Karl Marx Marxist literary theory

Derived from the influential piece by Aristotle detailing the nuances of tragedy, ‘Poetics’, many of the commonly accepted characteristics of tragedy transpire as a result of uncertainty, and so the removal of one the greatest uncertainties in all human history, the debate over the existence of a God, would indubitably cause a collapse in the tragic play form, as it is the impossibility of certitude which allows tragedy to unfold at all.

The quote in the title comes from one Lucien Goldmann, a French philosopher and a prominent Marxist theorist: a well-known and key fundamentalist Marxist dogma, as stated by Karl Marx himself, is: “Religion is the opium of the people”1. This lends a degree of insight into the precise meaning behind Goldmann’s view: he believed that tragedy could only occur when God provides hope for people, a possibility of absolution, but the existence of a God is unknown, thus blinding people with faith to injustices in society, as they live with the hope of some final judgement which they cannot ascertain will occur.

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This concept is found at the crux of Hamlet, as Hamlet’s delicately poised internal battle between his desire for revenge (also at times his nihilistic desire for escape from the world, via suicide – “shuffled off this mortal coil”2) and his fear of damnation (fear of punishment for killing Claudius, shown best in the scene where Claudius is praying, and also fear of punishment for killing himself: “Or that the Everlasting had not fixed his cannon ‘gainst self-slaughter”3) are representative of the relevance of the doubts surrounding the verity (or lack thereof) of God’s existence.

It is this very uncertainty which provides Hamlet’s hamartia – procrastination. His doubts concerning God, then, fuel one of the key aspects of tragedy, his fatal flaw, which leads inevitably to his own self-destruction. Without this overhanging doubt regarding not only what God wants him to do, but even if there is a God, Hamlet’s hamartia does not exist (or, if it does, exists on a greatly reduced scale), meaning that a hypothetical certainty pertaining to God’s existence would jeopardise, if not completely destroy, the foundations of a tragic work.

Somewhat fittingly, it is Hamlet’s meeting with the Ghost of King Hamlet, whom Prince Hamlet suspects to be some louche fiend taking on his late father’s form in his soliloquy at the end of Act II: The spirit that I have seen may be a de’il, and the de’il hath power to assume a pleasing shape4,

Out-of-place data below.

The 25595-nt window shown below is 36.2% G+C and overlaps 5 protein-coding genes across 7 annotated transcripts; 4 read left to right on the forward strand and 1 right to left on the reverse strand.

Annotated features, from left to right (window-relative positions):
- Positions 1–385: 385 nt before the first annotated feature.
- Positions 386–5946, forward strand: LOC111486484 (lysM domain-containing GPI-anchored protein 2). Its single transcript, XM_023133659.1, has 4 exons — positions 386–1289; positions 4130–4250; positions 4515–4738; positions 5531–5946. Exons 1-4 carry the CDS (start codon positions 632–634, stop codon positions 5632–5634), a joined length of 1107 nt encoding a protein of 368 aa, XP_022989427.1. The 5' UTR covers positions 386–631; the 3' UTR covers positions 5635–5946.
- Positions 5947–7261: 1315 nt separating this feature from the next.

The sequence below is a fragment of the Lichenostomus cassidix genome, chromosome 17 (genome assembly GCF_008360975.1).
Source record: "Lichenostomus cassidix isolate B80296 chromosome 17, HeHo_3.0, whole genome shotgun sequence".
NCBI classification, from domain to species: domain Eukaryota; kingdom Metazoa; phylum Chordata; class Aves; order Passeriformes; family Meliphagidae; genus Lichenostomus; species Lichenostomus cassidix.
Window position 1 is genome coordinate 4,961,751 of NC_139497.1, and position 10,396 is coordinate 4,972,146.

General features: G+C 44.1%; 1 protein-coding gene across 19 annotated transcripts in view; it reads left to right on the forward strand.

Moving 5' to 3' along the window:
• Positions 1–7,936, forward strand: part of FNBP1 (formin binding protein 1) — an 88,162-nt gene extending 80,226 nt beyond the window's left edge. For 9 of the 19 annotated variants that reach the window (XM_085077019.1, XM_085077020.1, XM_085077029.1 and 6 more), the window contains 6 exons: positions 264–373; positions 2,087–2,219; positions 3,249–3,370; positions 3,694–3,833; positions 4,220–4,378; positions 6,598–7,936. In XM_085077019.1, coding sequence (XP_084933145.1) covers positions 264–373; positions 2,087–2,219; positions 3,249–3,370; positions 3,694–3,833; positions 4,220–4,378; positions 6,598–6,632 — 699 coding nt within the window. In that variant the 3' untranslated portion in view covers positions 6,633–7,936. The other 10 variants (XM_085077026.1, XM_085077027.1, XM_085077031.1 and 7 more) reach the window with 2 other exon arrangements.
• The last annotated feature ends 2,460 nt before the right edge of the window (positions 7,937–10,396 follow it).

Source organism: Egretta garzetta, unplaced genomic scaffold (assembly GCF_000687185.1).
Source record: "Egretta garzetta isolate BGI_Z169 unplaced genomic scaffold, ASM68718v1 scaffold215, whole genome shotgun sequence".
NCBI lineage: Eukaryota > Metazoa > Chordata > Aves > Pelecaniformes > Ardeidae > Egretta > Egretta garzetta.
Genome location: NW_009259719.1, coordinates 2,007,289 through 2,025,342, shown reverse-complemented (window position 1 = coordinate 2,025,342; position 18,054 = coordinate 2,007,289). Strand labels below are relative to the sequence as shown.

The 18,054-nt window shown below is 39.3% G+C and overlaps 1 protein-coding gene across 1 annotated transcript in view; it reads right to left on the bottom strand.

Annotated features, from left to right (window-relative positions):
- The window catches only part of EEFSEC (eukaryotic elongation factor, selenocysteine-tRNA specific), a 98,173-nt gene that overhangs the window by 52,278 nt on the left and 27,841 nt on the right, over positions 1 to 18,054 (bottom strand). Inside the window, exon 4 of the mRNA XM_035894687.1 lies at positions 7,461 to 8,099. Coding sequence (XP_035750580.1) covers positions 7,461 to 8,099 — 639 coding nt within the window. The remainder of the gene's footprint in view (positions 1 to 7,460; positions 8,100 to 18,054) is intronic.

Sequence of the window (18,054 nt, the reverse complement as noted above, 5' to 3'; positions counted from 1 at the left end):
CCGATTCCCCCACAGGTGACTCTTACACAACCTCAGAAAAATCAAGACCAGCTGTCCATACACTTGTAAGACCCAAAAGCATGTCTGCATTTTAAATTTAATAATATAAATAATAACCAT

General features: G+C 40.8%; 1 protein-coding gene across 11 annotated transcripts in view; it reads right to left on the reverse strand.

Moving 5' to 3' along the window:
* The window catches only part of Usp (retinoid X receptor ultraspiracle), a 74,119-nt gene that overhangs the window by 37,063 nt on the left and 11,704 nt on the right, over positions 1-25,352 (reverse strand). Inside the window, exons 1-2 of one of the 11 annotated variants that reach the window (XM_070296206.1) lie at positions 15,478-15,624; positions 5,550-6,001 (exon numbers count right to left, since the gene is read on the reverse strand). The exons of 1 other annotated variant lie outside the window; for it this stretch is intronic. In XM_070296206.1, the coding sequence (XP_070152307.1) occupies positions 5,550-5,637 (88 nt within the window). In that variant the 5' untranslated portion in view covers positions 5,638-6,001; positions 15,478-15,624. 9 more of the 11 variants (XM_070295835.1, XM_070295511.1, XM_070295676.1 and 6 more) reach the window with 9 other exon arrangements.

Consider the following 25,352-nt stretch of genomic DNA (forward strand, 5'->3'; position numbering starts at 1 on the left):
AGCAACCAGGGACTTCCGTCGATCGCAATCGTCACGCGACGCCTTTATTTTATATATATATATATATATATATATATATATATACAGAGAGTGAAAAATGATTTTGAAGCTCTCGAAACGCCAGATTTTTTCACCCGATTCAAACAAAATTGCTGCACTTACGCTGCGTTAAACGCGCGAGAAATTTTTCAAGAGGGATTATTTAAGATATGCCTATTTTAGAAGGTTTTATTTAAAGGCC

and their subsequent discussion which overrides Hamlet’s religiousness, leaving a vengeful determination in its wake: for when Hamlet ponders suicide after said meeting with the Ghost, he does not cite fear of damnation as a reason against it, as he had previously, rather a fear of the unknown represented by death (“For in that sleep of death what dreams may come”5). This may show that Hamlet feels that God has forsaken him (although Hamlet never goes so far as to deny God’s existence), and has turned to raw logic in order find some solution to his misery.

It is clear that Goldmann’s view echoes what is a rather cynical, and very Marxist, outlook that God is an inhibiting factor in life: Marx believed that “the abolition of religion as the illusory happiness”6 would lead people to “demand for their real happiness”7, and accordingly it is the fundamental reality of the Ghost which lends it an overriding authority exceeding that of the unseen God which Hamlet believes in, giving Hamlet a final purpose in life.

However, the ultimate decline in importance of God in Hamlet’s motivation does not detract from his tendency to postpone his actions, defying Goldmann’s view though, in the main (especially from a Marxist stance), the uncertainty concerning God is central to Hamlet’s hamartia and tragedy. So, it has already been established that a key criteria of tragedy, hamartia, would be negated by the confirmation or destruction of God as an entity.

However, this negation has somewhat of a ‘domino effect’, wherein (in this case) Hamlet’s conjectural lack of procrastination results in the obliteration of a multitude of vital aspects of tragedy. Let it be assumed, for example, that God is dead: initially, Hamlet contemplates suicide but cites God as a reason against it: Or that the everlasting had not fix’d his cannon ‘gainst self-slaughter8.

In the absence of God, Hamlet would be free to do so (or would else refrain from doing so for fear of the unknown), negating pathos, as the audience would view his actions to be fuelled by cowardice, and naturally think themselves above Hamlet – the original play maintains pathos in that Hamlet is only moved to fear the unknown after fearing God’s wrath, and his desperation for absolution is all too plain to see, as it has built up throughout the play.

Even if Hamlet lived on past this stage to receive his orders from the Ghost, the confirmation that God did not exist would allow him to exact revenge as he pleased, again negating pathos, as the audience (more an Elizabethan audience than a modern audience, but modern audiences also) now view him simply as one who has avenged his father through a continuation of violence, rather than the trapped figure of despair and uncertainty he actually is.

Whatever the case in this Godless scenario, the world would become a melting pot for the material whims of man, and true tragedy would not exist, as many of its key components become lost and there would be no empathy from the audience, and the purpose of tragedy for many is to have an effect on the audience: the reality of circumstance and emotion which links the audience to the play would be lost.

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